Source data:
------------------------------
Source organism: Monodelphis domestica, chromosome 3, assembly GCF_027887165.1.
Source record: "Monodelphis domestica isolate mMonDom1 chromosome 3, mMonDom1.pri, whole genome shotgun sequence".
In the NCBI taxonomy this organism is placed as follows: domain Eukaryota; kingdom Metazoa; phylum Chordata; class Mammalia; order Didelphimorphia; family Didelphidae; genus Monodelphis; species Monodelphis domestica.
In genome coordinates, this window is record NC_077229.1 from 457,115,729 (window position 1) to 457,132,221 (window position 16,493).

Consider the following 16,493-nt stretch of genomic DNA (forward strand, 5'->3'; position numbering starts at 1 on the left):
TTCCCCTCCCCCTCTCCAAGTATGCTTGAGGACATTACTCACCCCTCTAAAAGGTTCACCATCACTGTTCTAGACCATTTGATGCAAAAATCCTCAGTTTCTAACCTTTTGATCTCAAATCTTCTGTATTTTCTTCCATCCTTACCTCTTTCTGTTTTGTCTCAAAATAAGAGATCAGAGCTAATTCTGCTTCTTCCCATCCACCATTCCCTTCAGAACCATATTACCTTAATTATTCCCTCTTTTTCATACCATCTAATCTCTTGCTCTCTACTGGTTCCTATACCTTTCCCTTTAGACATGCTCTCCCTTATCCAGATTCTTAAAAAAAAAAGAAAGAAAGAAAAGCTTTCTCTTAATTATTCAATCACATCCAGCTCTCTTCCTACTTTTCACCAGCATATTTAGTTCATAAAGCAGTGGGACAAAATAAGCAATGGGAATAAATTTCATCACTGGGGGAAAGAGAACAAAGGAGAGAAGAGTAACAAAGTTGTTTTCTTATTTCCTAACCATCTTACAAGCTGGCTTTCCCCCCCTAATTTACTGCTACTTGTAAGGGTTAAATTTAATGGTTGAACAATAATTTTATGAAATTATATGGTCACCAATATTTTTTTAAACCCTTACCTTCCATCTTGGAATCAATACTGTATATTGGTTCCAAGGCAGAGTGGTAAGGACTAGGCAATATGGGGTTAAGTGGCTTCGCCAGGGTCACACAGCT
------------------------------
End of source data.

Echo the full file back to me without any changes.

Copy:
Source organism: Monodelphis domestica, chromosome 3, assembly GCF_027887165.1.
Source record: "Monodelphis domestica isolate mMonDom1 chromosome 3, mMonDom1.pri, whole genome shotgun sequence".
In the NCBI taxonomy this organism is placed as follows: domain Eukaryota; kingdom Metazoa; phylum Chordata; class Mammalia; order Didelphimorphia; family Didelphidae; genus Monodelphis; species Monodelphis domestica.
In genome coordinates, this window is record NC_077229.1 from 457,115,729 (window position 1) to 457,132,221 (window position 16,493).

Consider the following 16,493-nt stretch of genomic DNA (forward strand, 5'->3'; position numbering starts at 1 on the left):
TTCCCCTCCCCCTCTCCAAGTATGCTTGAGGACATTACTCACCCCTCTAAAAGGTTCACCATCACTGTTCTAGACCATTTGATGCAAAAATCCTCAGTTTCTAACCTTTTGATCTCAAATCTTCTGTATTTTCTTCCATCCTTACCTCTTTCTGTTTTGTCTCAAAATAAGAGATCAGAGCTAATTCTGCTTCTTCCCATCCACCATTCCCTTCAGAACCATATTACCTTAATTATTCCCTCTTTTTCATACCATCTAATCTCTTGCTCTCTACTGGTTCCTATACCTTTCCCTTTAGACATGCTCTCCCTTATCCAGATTCTTAAAAAAAAAAGAAAGAAAGAAAAGCTTTCTCTTAATTATTCAATCACATCCAGCTCTCTTCCTACTTTTCACCAGCATATTTAGTTCATAAAGCAGTGGGACAAAATAAGCAATGGGAATAAATTTCATCACTGGGGGAAAGAGAACAAAGGAGAGAAGAGTAACAAAGTTGTTTTCTTATTTCCTAACCATCTTACAAGCTGGCTTTCCCCCCCTAATTTACTGCTACTTGTAAGGGTTAAATTTAATGGTTGAACAATAATTTTATGAAATTATATGGTCACCAATATTTTTTTAAACCCTTACCTTCCATCTTGGAATCAATACTGTATATTGGTTCCAAGGCAGAGTGGTAAGGACTAGGCAATATGGGGTTAAGTGGCTTCGCCAGGGTCACACAGCT